Regarding the hounding and trapping bills, there seems to be some inertia around them and not sure why.
Have you been surprised about what your constituents care about? (MH) On the SB, a couple residents came in very upset that the cemeteries had not been mowed by Memorial Day. This was something TR had to learn was in the realm of the SB and very concerning to some citizens. As another example, a resident wanted to talk about her son who was addicted to heroin, and the only rehab available in Vermont under Medicaid was only 14 days, in contrast with Massachusetts with 21 days. He learned more about how this was working out for people, cycling through multiple times per year, so now he is working on a bill to increase the treatment time.
If you find out why there is inertia on the hounding and trapping bills, can you get back to us? (LP) Yes. Our committee has a very full agenda with the flooding damage response, as do all the committees, but if I learn something, I will get back to you.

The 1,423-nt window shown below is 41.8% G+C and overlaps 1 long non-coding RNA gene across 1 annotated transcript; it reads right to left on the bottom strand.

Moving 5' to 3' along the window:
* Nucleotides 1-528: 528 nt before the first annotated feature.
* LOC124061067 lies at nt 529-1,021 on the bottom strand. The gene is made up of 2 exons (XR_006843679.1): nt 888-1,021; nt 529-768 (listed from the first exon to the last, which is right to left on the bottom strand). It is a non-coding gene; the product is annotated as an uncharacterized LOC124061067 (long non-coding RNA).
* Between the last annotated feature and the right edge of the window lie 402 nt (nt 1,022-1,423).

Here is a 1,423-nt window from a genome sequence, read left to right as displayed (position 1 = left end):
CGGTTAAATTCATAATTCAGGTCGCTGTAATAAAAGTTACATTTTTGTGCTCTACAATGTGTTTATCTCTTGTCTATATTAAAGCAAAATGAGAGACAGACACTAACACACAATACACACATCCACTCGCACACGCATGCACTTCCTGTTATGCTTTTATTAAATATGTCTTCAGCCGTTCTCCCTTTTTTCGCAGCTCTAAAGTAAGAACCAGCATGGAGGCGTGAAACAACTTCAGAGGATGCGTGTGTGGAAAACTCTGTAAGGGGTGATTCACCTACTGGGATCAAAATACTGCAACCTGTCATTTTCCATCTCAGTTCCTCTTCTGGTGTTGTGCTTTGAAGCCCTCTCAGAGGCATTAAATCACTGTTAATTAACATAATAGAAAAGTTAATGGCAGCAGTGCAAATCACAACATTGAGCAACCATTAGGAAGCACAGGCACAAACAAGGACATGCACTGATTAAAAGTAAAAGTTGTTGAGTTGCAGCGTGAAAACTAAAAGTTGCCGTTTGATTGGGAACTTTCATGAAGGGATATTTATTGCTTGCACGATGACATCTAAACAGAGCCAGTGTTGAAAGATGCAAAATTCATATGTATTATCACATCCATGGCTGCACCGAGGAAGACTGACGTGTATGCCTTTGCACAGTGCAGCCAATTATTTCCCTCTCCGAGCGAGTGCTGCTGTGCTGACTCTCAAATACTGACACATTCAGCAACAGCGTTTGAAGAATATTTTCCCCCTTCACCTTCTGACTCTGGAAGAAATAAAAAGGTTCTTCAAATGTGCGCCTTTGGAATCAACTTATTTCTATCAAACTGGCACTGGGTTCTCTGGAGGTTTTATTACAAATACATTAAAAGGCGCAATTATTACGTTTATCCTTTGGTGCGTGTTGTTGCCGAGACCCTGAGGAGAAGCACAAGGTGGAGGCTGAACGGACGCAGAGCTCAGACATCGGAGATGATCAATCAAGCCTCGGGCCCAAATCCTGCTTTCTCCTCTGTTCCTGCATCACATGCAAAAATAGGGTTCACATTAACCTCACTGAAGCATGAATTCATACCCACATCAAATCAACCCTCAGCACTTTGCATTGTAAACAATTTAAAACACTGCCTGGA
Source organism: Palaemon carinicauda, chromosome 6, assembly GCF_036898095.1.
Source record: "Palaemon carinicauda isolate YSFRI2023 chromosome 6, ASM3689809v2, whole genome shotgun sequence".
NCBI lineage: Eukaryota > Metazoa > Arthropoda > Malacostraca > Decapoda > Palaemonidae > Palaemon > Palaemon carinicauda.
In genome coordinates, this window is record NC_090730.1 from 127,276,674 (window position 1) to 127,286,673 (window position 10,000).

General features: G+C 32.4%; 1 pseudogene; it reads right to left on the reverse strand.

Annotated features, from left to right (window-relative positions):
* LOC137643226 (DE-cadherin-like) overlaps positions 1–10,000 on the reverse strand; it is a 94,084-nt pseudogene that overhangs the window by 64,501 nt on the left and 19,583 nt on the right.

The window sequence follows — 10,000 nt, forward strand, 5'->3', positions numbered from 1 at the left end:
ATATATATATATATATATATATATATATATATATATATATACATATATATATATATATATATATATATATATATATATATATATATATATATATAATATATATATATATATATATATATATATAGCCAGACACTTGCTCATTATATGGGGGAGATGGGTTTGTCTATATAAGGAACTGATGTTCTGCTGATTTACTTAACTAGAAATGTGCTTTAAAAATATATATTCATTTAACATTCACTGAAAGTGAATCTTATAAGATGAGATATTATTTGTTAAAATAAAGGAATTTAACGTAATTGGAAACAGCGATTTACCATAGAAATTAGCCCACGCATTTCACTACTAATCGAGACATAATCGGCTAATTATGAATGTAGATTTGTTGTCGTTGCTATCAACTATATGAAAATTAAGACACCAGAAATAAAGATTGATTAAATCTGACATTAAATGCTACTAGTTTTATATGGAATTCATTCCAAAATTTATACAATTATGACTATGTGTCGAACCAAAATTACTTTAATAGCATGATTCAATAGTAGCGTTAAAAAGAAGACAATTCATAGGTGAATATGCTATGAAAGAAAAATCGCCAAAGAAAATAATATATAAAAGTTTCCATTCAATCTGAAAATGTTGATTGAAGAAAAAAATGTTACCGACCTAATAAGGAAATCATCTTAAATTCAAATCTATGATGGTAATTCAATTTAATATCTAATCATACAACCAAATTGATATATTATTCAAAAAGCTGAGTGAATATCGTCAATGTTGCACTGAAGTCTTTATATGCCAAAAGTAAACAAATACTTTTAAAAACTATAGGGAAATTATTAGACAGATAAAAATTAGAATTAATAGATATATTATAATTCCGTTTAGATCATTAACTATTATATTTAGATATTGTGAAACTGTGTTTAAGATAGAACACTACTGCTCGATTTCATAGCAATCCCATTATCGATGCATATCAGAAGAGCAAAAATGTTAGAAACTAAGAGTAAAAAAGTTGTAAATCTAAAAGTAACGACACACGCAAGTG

Hayley Kolding. Conservation Manager, Southern Vermont – An Introduction to The Vermont River Conservancy. RT learned about HK in a legislative session and invited her here because he thought we would be interested in the Vermont River Conservancy. The VRC works statewide but has been only in central Vermont until recently when HK came down to focus on rivers of southern Vermont. The mission of VRC is to protect the land along Vermont’s streams and rivers. VRC has put legal protections on several locations along Vermont rivers. In Brattleboro, there is 250 Birge Street, a 12.5-acre site that was historically bermed by a lumber company. It did not flood during Irene or the recent floods, which can threaten downstream communities. VRC bought the land and is removing the artificial fill to allow the river to spread out and restore wetlands along the Whetstone Brook. The restored site will have ADA walkways and public access. Another site is the Green River Meadows in Guildford, 17.7 acres on 4,183 feet of the Green River. The citizens with VRC have been removing the former junkyard and restored the healthy floodplain. VRC will transfer ownership of the land to Green River Village Preservation Trust and continue to hold the conservation easement. Plants and beavers do much of the restoration work. VRC: conserves, does outreach, restores.